Controlling the electrons

Perhaps unsurprisingly, a key aspect of electrochemistry, is the electricity.

I know, ground-breaking stuff! As I’ve discussed a lot recently, the Ion electrochemical reactor has been developed with a lot of different features, like temperature control and operation under pressure, but I realised I’ve never actually mentioned the important bit – the electrics.

The Ion will have its own power supply, but up to this point I’ve been working with an early prototype. A really important feature has been that I can set the desired current and monitor the change in the voltage, or the other way around. Mostly I have been working in a current limited mode, and been adjusting the concentration of my electrolyte to achieve the voltage that I need – this is quite important, because if you have too high a voltage your reagents or products can just be pulled apart and you get ions all over the place. Not enough voltage, and nothing happens.

Another handy thing about fixing one parameter and allowing the other to vary is that I can monitor that variation with time – in this case I have been using an external logging device to watch changes in the voltage, but the Ion’s own power supply will come with that function built-in. This is useful for a couple of reasons: firstly, it makes it very clear when the substrate has made it into the reactor. The system solvent does not contain any electrolyte, and so the conductivity is poor, and stays constant. As the substrate enters the reactor the conductivity increases and so the voltage (in my case) needed to achieve the current reduces:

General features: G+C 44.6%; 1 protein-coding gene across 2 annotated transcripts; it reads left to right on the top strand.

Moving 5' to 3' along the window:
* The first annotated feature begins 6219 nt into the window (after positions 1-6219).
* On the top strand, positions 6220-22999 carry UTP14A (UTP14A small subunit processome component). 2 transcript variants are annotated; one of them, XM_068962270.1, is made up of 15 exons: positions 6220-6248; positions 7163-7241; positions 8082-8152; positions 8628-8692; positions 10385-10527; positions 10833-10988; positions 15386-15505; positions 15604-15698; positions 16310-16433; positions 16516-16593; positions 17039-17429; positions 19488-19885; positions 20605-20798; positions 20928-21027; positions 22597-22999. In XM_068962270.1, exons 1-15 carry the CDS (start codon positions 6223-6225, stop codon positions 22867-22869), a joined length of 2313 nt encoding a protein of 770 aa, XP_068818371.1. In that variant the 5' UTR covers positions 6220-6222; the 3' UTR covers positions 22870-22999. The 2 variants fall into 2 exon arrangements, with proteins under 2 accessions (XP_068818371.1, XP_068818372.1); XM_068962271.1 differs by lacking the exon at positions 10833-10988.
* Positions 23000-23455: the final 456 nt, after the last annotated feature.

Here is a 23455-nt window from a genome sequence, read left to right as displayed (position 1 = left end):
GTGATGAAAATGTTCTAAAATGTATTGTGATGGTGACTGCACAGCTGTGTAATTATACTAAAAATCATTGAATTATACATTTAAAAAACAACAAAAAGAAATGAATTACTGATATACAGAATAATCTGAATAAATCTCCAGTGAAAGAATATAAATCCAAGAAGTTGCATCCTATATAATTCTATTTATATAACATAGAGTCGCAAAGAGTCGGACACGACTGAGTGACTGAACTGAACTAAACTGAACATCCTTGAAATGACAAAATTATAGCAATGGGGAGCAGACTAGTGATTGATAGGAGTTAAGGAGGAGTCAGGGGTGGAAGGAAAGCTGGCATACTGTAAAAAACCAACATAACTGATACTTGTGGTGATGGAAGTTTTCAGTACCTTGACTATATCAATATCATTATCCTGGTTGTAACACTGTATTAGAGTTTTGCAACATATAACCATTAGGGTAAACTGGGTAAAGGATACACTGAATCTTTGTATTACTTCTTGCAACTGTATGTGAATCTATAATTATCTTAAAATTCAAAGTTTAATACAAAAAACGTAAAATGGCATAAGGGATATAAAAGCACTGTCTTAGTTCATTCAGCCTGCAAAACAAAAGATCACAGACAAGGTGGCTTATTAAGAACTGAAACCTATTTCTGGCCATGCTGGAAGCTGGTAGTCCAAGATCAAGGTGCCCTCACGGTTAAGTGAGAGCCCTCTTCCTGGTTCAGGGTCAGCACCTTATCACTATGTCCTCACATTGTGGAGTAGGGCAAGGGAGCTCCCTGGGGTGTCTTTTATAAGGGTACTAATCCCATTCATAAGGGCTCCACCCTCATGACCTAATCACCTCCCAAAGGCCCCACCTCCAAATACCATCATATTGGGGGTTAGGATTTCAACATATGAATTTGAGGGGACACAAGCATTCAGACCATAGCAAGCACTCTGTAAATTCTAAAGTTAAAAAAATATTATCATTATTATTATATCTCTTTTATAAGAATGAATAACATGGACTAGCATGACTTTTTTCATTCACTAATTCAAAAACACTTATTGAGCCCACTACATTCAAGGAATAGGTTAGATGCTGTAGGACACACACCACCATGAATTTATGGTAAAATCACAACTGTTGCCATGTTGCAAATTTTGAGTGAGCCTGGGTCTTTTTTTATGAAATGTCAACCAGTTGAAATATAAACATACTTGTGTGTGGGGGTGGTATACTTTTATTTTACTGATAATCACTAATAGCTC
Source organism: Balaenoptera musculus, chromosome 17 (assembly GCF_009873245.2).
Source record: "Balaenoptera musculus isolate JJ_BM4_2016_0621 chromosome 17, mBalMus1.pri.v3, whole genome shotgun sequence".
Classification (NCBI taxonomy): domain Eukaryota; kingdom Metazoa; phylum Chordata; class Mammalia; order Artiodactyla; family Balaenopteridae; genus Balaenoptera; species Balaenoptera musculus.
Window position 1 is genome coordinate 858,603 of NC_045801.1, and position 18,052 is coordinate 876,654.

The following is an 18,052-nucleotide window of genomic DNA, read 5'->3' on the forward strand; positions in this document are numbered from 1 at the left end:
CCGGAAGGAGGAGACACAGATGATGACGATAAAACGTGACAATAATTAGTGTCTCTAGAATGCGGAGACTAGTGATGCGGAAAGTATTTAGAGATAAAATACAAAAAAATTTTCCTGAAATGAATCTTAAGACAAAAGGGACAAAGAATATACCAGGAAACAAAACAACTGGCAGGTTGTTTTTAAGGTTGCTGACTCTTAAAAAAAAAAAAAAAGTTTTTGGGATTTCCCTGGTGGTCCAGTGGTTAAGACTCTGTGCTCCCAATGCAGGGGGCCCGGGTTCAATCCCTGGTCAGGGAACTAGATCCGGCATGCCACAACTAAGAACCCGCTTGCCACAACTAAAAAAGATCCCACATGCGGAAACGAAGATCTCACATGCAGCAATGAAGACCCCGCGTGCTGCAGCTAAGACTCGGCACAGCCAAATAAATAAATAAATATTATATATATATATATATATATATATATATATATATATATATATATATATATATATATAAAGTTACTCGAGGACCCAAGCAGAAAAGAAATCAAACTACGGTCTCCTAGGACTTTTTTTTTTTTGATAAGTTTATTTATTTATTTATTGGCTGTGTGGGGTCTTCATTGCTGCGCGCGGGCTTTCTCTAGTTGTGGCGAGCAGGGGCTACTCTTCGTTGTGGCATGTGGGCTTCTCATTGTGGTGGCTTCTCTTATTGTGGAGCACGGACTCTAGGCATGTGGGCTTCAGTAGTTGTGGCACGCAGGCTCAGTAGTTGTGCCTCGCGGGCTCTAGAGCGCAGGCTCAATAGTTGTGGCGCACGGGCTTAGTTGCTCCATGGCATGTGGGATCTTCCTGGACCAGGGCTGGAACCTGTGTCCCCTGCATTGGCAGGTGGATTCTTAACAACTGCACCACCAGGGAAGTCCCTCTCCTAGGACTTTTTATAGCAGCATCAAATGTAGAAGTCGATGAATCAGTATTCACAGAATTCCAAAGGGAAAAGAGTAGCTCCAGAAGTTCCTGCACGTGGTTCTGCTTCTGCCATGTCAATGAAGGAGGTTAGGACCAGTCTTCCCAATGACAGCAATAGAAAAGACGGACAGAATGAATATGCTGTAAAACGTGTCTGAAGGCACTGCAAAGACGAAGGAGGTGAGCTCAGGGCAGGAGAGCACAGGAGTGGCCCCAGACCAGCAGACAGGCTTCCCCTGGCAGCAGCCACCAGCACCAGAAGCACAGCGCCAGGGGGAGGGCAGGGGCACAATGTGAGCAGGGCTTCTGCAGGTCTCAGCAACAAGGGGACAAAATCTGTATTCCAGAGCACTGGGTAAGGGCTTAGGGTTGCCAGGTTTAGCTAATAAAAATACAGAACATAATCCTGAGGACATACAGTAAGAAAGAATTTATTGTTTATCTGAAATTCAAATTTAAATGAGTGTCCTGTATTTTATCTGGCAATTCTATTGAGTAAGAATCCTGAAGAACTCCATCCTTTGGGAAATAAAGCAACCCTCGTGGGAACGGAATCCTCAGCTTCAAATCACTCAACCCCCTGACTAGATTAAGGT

A successful electrochemical reaction

It makes it clear when the reagent is in the reactor which is important for collecting the steady state for analysis. It can also make it very clear when something has gone wrong:

A reaction where a partial short-circuit has occurred

in this image, a build-up of degradation products caused a small short-circuit in an early prototype. The good news is that tracking the voltage with time enabled me to see this right away and stop the experiment, rather than keep running an expensive starting material. The design has also been improved to prevent short circuits like this from happening.

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Return on September the 26th for the next blog on working with bromine in continuous flow